New Zealand said that all Parties should consider their abilities to support financially and to also help themselves. For many donor countries, the obligation to quantify finance commitments in the new agreement will not work; this will be a barrier to their participation in the new agreement. It stressed the importance of the private sector.

The agreement should acknowledge the changing shape of economic landscape and should have collective commitment by Parties in a position to do so to support those most in need to meet their obligations. In terms of transparency of climate flow, it is the responsibility of Parties that provide and receive. It also said the COP can promulgate a political declaration that takes a form of agreement to shift a percentage of capital flow from brown to green investments.

Switzerland said not all elements need to go into the agreement and could be in a political decision, while technical discussions are best to be addressed through COP decisions. It said that it is important to have a common understanding that finance is a crucial tool but not an objective. Hence, there is no need to speak about finance in the new agreement; hence, strengthening the tool need not be addressed in the agreement but could be done through a COP decision.

Japan said the 2015 agreement should prioritise resources to those who are vulnerable and recognize the significance of private funds to do

that. Assistance to SIDs, LDCs and African countries particularly in adaptation should be supported. It said support should come from a broad donor base especially in the post-2020 world.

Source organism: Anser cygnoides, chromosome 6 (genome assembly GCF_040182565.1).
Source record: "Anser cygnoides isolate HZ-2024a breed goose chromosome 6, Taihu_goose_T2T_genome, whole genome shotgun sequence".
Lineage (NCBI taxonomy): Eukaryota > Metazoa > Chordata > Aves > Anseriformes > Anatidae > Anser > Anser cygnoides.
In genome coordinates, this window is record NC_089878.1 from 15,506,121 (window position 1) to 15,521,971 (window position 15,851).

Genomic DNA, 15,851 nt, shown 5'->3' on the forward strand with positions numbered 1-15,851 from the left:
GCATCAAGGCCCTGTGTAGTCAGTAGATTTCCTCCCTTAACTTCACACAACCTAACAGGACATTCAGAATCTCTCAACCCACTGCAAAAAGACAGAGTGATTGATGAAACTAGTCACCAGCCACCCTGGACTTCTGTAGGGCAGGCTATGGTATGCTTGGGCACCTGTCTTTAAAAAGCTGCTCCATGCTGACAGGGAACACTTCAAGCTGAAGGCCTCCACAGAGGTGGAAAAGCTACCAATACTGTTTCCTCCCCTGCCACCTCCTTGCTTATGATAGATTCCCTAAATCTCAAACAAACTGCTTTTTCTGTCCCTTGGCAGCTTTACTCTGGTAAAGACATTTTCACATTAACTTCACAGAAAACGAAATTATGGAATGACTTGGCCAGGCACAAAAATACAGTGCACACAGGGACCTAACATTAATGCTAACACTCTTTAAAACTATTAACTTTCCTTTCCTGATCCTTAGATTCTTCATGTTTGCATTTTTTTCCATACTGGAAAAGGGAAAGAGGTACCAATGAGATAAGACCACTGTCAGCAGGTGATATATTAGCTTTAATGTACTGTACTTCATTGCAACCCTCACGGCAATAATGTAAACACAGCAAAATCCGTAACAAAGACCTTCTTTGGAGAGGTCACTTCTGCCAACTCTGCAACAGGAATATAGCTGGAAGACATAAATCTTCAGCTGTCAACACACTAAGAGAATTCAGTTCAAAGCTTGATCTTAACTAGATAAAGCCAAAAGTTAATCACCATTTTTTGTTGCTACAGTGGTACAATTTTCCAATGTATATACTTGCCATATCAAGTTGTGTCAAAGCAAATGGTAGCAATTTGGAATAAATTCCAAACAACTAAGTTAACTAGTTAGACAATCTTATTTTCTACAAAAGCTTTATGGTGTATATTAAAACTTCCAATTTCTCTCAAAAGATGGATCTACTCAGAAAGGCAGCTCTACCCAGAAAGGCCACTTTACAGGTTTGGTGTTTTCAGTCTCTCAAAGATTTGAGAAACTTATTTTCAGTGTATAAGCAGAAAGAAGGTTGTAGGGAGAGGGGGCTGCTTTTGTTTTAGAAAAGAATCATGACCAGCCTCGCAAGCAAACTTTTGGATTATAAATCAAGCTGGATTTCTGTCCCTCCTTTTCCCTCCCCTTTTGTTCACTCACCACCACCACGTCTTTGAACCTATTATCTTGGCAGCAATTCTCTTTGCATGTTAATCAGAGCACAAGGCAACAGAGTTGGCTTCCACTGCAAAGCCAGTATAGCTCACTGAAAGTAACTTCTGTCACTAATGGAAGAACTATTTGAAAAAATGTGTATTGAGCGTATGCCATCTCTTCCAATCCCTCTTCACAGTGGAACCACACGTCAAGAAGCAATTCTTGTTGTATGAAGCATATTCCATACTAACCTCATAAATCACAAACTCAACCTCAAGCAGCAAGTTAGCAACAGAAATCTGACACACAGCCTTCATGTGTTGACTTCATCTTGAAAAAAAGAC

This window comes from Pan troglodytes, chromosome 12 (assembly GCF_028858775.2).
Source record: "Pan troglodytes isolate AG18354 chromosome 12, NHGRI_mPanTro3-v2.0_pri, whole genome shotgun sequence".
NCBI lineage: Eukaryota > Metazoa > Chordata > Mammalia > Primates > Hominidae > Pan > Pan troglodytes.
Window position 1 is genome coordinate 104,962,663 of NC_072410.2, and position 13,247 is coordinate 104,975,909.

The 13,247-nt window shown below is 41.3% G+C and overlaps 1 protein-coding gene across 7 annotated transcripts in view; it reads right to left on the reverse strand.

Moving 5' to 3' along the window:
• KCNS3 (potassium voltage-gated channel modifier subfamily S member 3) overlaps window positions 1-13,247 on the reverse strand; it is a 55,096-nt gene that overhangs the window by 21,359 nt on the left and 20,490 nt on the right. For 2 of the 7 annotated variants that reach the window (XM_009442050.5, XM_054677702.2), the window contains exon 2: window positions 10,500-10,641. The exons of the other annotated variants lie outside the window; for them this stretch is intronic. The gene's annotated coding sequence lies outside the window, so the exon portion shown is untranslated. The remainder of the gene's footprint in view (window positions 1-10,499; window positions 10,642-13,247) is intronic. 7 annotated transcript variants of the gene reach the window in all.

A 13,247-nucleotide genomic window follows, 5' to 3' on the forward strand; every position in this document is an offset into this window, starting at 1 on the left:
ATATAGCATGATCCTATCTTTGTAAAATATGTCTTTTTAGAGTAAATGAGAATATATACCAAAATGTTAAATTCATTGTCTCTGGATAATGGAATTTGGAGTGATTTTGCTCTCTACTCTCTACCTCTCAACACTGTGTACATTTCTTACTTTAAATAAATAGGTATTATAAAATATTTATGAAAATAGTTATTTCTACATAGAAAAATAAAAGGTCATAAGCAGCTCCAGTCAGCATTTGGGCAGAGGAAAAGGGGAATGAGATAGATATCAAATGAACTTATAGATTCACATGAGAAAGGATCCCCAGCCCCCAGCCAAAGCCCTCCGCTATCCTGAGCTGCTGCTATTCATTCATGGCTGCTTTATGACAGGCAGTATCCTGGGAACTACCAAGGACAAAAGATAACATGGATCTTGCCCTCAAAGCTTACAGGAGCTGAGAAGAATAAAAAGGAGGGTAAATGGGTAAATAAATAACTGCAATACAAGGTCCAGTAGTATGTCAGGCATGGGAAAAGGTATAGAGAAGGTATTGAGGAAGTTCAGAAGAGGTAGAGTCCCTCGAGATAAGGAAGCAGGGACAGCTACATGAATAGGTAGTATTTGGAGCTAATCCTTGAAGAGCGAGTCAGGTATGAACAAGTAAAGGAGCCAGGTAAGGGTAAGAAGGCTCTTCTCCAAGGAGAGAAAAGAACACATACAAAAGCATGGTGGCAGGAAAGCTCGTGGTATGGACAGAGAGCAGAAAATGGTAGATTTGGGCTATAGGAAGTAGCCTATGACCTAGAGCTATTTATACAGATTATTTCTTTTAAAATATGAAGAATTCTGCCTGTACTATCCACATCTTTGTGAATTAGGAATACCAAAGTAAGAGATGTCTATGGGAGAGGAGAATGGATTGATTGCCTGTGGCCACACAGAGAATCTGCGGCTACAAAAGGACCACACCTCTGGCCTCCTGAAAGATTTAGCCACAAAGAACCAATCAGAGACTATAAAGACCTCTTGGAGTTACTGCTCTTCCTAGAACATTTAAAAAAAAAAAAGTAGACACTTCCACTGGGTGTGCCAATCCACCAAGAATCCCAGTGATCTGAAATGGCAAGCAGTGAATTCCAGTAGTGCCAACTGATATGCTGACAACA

The United States said developed countries will continue to uphold their responsibility under the Convention and will not shift the burden to the private sector. The 50-50 split of resources for mitigation and adaptation as done in the GCF will be reflected in the agreement as well. It said the idea of short term quantitative goal implies that mitigation is contingent on receipt of finance and only developed countries will contribute going forward. It is however of the view that countries other than LDCs can put forward unconditional contribution. It said we need to pay attention to private sources so that the public sources can mobilize it and lay the groundwork for policies in developing countries for private funding. The agreement should recognize the establishment of effective enabling environment to build climate resilient economies and encourage Parties to reduce financing for high carbon investment and climate-proof their investments.

Australia said the agreement should reflect current realities and did not want a legally binding numerical commitment on finance. It said that it is impossible for countries in their budget process to make specific budget commitments years in advance. It also said the agreement cannot set a numerical target to attract the private sector as the private sector cannot be forced to do that, adding that it is the enabling environment that will attract them.